Over the last year, a slate of the largest employers in the United States have announced paid family leave policies: Starbucks, Yum! Brands (KFC, Taco Bell, Pizza Hut), and others. While the media has largely heralded these announcements as a boon for working families, most of these benefits are only accessible for people who work in white-collar corporate jobs, leaving out the hourly employees who comprise the vast majority of a company’s workforce. In fact, overall access to paid family leave in the United States has actually declined over the last decade. We’ve conducted independent research to uncover the paid family leave policies at the largest employers in the country to understand who has access to family leave, who doesn’t, and what that says about the need for change in both corporate and public policy.

    Many of the companies that employ the most people have policies that provide significantly more paid family leave to corporate employees, while offering little — or nothing at all — to hourly/field/part-time workers…..

    Related:
    Left Out: How Corporate America’s parental leave policies discriminate against dads, LGBTQ+ and adoptive parents
    Source: PL+US: Paid Leave for the United States, June 2017

    In America, Parental Leave Is Still A Class Issue
    Source: Lea Rose Emery, Brides, September 12, 2017

    ….Unfortunately, Starbucks is correct when they argue that they provide better benefits than some. Walmart, Kroger, Nike, and Marriott are just some of the corporations offering no paid leave at all. Yum! Brands, owner of chains such as KFC, Pizza Hut, and Taco Bell, employs hundreds of thousands of US workers, and none of the staff working the restaurants get any paid leave. Yet birth mothers working in the headquarters get 16 weeks. At Amazon, it’s 20 weeks for full-time birth mothers and nothing for those in the warehouse. While all parents deserve adequate paid leave (a guarantee in so many other countries), there is something especially perverse about a company recognizing the need for its corporate employees while denying it to its lower paid staff—people who are much more likely to have trouble affording child care to being with.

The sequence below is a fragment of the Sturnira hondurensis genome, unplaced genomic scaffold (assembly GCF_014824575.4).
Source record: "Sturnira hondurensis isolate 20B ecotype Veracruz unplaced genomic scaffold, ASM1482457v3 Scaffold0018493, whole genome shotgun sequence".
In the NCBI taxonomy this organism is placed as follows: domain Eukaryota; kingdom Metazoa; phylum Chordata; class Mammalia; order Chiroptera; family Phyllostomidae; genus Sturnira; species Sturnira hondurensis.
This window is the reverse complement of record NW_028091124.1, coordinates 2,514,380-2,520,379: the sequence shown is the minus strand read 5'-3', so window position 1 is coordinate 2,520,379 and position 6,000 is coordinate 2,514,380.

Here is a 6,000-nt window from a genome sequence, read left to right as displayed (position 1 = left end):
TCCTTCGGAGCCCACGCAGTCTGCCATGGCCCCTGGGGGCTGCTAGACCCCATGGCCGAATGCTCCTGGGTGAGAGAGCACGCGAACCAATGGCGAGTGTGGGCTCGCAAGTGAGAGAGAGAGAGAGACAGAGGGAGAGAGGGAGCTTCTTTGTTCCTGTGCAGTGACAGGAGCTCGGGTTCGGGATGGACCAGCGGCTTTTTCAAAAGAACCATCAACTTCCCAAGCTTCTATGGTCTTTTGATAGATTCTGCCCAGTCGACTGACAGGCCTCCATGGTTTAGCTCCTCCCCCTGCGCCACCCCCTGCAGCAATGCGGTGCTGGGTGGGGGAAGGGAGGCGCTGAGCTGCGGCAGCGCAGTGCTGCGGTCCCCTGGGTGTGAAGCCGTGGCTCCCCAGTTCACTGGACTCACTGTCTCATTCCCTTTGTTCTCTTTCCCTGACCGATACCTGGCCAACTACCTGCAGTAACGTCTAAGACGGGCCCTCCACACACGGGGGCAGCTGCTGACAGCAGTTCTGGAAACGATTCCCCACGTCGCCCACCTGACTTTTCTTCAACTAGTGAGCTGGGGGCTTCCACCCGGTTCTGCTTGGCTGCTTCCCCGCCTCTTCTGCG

The worst part? It doesn’t have to be this way. It is possible to treat your retail and corporate employees equally, to give part-time workers the same benefits of those working full-time while still flourishing. Wells Fargo and Nordstrom give all new mothers at least 12 weeks of paid leave, though they do give less to fathers and adoptive parents. Bank of America and Ikea give all new parents 16 weeks. These are huge companies with huge profits. If they can do it, why can’t others?….

    Young Women Are Losing Ground in U.S. Race for Equal Pay

    Source: Jeanna Smialek, Bloomberg, August 22, 2017

    Women between 25 and 34 years old are slipping when it comes to pay equality with men, data from the Bureau of Labor Statistics show. In that age group, of mostly millennials, women made just under 89 cents on a man’s dollar in 2016, down from a high of 92 cents in 2011. That means the gender gap in median weekly earnings is the widest in seven years.

    Young women’s experience stands in contrast to that of their older counterparts, who are starting from a lower level but continue to creep toward equality. The dip is surprising, given that millennial women are increasingly highly-educated relative to their male peers. Part of the explanation could be that in recent years, a big chunk of gender-wage parity had come because men’s wages weren’t doing well…..

    How the Affordable Care Act Has Helped Women Gain Insurance and Improved Their Ability to Get Health Care: Findings from the Commonwealth Fund Biennial Health Insurance Survey, 2016

    Source: Munira Z. Gunja, Sara R. Collins, Michelle M. Doty, Sophie Beutel, Commonwealth Fund, Issue Brief, August 2017

    – The number of U.S. working-age women lacking health insurance has fallen by nearly half since the ACA was enacted
    – Because of the ACA, women are finding it easier to buy an affordable plan that fits their health needs

    From the abstract:
    Issue: